― Umberto Eco, Foucault's Pendulum
A central issue in the court’s McCleary decision is unconstitutional reliance on local levies to fund basic education. Two State Supreme Court decisions in three decades have affirmed that it’s the state’s responsibility to amply fund basic education. Compensation is one of the most significant areas where local dollars are backfilling inadequate state funding. According to OSPI data, between the 1987-88 and 2012-13 school years, state allocations went from covering 99% of salaries to only 77%. This growing reliance on local funding amplifies the disadvantages faced by property poor districts. They simply can’t raise as much local funding as school districts with much higher assessed values per student.
Some data might help illustrate that point. The current maximum levy is basically 28% of the district budget, although 90 districts are grandfathered at rates as high as 37.9%. Based on OSPI data, the 10 school districts in the state with the highest property values would need levy rates of less than $1.00 per $1,000 to generate that theoretical maximum levy. The lowest rate would be $0.64 per $1,000. The 10 property-poorest districts would need rates over $15.00 per $1,000; and in the property-poorest district, it would cost $89.31 per $1,000 to hit the levy lid.
Since voters aren’t likely to approve levies with rates anywhere near that upper range, many districts have practical levy limits that are much lower than the legal limit. The actual range of M&O Levy rates for school districts in 2014 was between $0.30 and $7.60 per $1,000. These cost differences also result in a very significant disparity of local levy dollars per student available in each district. In 2014, eleven districts had no local levy. Among those that did collect local levies, the per student amount ranged from $57 to $8,946.
About half of that funding goes for either additional staff or additional staff salaries. Which brings us to the connection with the labor unrest we witnessed this fall. So far teacher associations in three districts have gone out on strike. Several other districts came close; and given the status of negotiations in other districts, there could be more strikes yet this fall. While there were unique teacher concerns in each district, the common theme was more pay.
To be clear, Washington teachers should be paid more than what the state currently allocates. According to a guest editorial in The Everett Herald, even with the significant increase in local salary enhancement that occurred as a result of their recent strike, Seattle’s average inflation-adjusted teacher salary will be less at the end of the new contract than it was in 2011-12.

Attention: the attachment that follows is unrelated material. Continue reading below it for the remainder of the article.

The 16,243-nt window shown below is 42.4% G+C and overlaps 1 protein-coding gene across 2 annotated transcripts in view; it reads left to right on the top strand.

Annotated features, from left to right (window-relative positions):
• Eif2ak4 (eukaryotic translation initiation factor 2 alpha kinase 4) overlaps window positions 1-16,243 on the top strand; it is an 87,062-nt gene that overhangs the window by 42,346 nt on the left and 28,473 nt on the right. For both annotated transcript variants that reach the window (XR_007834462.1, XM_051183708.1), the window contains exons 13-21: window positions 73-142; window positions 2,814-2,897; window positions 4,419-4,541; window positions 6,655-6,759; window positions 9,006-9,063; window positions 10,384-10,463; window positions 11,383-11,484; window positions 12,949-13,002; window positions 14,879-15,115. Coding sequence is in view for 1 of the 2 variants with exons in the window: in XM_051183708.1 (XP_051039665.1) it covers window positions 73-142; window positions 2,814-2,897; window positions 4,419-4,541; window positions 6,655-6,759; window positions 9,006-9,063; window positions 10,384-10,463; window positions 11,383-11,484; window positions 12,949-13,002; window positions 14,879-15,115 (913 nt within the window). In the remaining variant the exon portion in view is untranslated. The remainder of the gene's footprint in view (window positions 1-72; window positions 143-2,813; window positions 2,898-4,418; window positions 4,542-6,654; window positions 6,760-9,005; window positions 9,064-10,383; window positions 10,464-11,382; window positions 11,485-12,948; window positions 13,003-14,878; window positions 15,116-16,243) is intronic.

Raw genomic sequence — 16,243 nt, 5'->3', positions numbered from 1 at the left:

The problem with the significant salary increases negotiated in many districts this fall is that they are taking us farther from the Supreme Court’s directive of full state funding. We can also expect to see a domino effect next year as teachers who didn’t bargain this year try to catch up with what happened in neighboring districts.
That brings us to the shortage of teachers to fill vacancies in school districts across the state. There are multiple reasons that the demand for new teachers is outpacing the supply. One factor is increased retirements. Many teachers delayed their retirement during the Great Recession, so we are now seeing a bow wave of retirees. In addition, the state has also allocated more teachers in grades K-3 to lower average class sizes. A third factor is that we tend to lose a lot of new teachers. According to the Professional Educator Standards Board (PESB) Annual Report, we consistently lose 50% of new teachers within their first five years of teaching. Clearly, retaining more of our new teachers has to be one of the strategies to address the shortage.
The PESB Annual Report also provides district-level data on the percent of new teachers that leave each district at the end of their first year of teaching. Combining that data with the most recent OSPI report that lists additional local salary, an interesting relationship emerges. That data is provided below in Table 1.
The OSPI salary data used above also includes the number of teachers for each district. Using that as a proxy for school district size in Table 2, we see an even more stark contrast emerge.
This brings me to the final connection, the legislative listening tour. The Senate has scheduled seven 2-hour meetings around the state to hear stakeholder input on their efforts to come up with the court-ordered plan to address the McCleary decision. In each meeting, a panel of local association representatives has been asked to answer a series of questions. The first one is “Should the State fund a localization factor in a new compensation system?” That factor is outlined in Section 306 of Senate Bill 6130. It uses county-level comparable salary information collected by the Employment Security Department to create a salary enhancement factor for districts in high-cost counties.
A good case can be made that some districts need higher salaries to attract teachers to work in a higher cost area. Based on the information provided above, however, a similar case can be made that additional salary may be needed, especially in smaller districts, to attract and retain teachers to work in those areas. Thus far there have been no legislative proposals to address that aspect of a differential salary allocation. If left unattended in any McCleary plan, small rural districts will continue to be at a significant and perhaps growing disadvantage in a very competitive teacher market.